The Mask Maker’s Daughter

Written with my Thursday night group with the prompts:  Zelda is in heat, until next time, tomatoes in the front yard, tell me what you want, straight faced, remember when, professional, phone store, old stale coffee, my turn, mysterious holes, in Russia, mosquitos, mask maker’s daughter

Zelda sat on the porch in the heat of the day, drinking yesterday’s old stale coffee that she’d mellowed with too much sugar and poured over ice.  She preferred this hour because she liked the yellow light of noon, when the streets were quiet, the air was still, the mosquitos were somewhere sequestered near the pond a half mile away, and the neighbors kept their shades drawn.  Zelda would come out then, remembering when she had people of her own, a family, a dog, a penchant for baking sugar cookies and cobbler.  Now she liked only to sit in the heat in the quiet listening to podcasts on the new phone her son brought her from the phone store the last time he’d come back from the city to visit.

Today’s story was about mysterious holes scientists have discovered in the ozone up above the snowy plains of Russia.  They speculated and wondered, formed hypotheses, and performed tests, wondering if there were new weapons or old weapons or new spy devices or old unhealthy habits.  Too much cabbage and potatoes, too much custard and fatty meat.  It was all very fascinating, Zelda thought, though it also made her sleepy, until—wait—what’s that?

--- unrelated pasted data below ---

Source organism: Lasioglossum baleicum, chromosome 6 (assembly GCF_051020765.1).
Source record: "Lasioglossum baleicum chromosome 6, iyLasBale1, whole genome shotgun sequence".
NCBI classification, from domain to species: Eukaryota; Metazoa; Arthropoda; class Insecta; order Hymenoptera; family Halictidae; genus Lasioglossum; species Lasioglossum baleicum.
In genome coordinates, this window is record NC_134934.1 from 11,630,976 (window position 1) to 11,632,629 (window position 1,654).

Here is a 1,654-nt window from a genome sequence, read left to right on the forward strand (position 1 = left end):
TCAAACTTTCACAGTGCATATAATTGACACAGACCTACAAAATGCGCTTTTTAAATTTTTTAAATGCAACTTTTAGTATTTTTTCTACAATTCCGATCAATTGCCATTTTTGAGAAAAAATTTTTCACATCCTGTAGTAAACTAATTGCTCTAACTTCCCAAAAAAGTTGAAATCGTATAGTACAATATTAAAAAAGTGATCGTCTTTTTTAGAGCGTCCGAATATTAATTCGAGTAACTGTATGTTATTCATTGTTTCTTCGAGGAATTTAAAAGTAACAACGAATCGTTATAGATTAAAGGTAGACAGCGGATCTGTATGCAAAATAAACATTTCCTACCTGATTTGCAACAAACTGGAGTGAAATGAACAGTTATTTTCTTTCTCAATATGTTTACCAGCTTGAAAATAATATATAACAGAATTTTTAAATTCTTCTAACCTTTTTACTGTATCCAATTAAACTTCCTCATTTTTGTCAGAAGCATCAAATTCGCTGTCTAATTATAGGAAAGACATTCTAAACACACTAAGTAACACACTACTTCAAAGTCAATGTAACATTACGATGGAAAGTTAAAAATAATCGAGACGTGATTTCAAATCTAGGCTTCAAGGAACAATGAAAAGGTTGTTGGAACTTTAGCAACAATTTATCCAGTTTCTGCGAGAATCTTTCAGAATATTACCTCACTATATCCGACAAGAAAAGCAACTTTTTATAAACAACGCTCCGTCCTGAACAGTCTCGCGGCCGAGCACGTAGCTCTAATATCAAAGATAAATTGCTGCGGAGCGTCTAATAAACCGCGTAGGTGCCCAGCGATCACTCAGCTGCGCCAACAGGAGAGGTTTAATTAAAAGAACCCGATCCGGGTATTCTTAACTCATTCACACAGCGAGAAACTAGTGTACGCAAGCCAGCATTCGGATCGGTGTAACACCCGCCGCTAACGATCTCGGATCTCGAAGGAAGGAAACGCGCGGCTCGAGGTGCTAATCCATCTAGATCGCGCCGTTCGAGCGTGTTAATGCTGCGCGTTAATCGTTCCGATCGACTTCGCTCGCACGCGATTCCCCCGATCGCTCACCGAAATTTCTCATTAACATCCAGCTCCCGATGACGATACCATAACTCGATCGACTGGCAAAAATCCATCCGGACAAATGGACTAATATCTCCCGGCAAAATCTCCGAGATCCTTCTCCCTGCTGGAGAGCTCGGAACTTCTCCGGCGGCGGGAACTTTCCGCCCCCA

A small skinny girl in shorts and a sequined mask with pointy cat ears was sneaking into Zelda’s front garden.  It was Alicia, the mask maker’s daughter, who paraded through the neighborhood most days after school.  Yesterday she was a rabbit, last week a raccoon, a fox, a tiger, a dragon.  Zelda could not remember what the girl’s actual nose and forehead looked like.  She saw only her distinctive chin, as small as a cupped palm, her brown skin as delicate as a fawn.  Zelda tried to keep a straight face.  “Tell me what you want,” she announced as she always did, and then the girl would realize she’d been discovered and she’d run away.  But today the child did not retreat, for the pointy ears continued to advance.  “Tell me what you want,” Zelda said again, playfully chanting this time.  “If you ask for what you want, maybe you’ll get it.”

In Zelda’s years as a professional coach, she directed her charges to set goals, to work and strive, and then they’d get what they want.  All these years later, she knew for a fact it was not that simple.  Not now.  But it seemed she had no other way to initiate an interaction.  So what if it scared the kid away.  Even better.

But the cat-faced child was before her now, just beyond the row of tomato plants growing in the sunshine in front of the porch.  The child’s green eyes matched the bright green wire tomato cages and she directed her hard stare at Zelda’s face.  Here was a side to the girl Zelda had not seen:  assertive, even aggressive perhaps.  It was Zelda’s turn to feel cowed.

“How can I help you?” Zelda asked.

“Tomato,” Alicia said clearly.  “I want a tomato.”

Zelda nodded, and the girl snatched a large beefsteak in her tiny had and stuffed the red flesh into her mouth, juice dripping onto chin and hands.

Zelda watched this messy display and smiled.  “I hope you’ll come again,” she said.  Then she remembered her own advice.  “I like you.  I want you to come again.”

The girl was still chewing.  “Okay,” she said, licking her fingers.  Then she reached up and peeled off her mask, tipping it toward Zelda as if doffing a cap.  

Zelda was amazed.  “Until next time,” she said formally.

“Tomorrow,” Alicia confirmed.

Photo by Izzy Park at Unsplash

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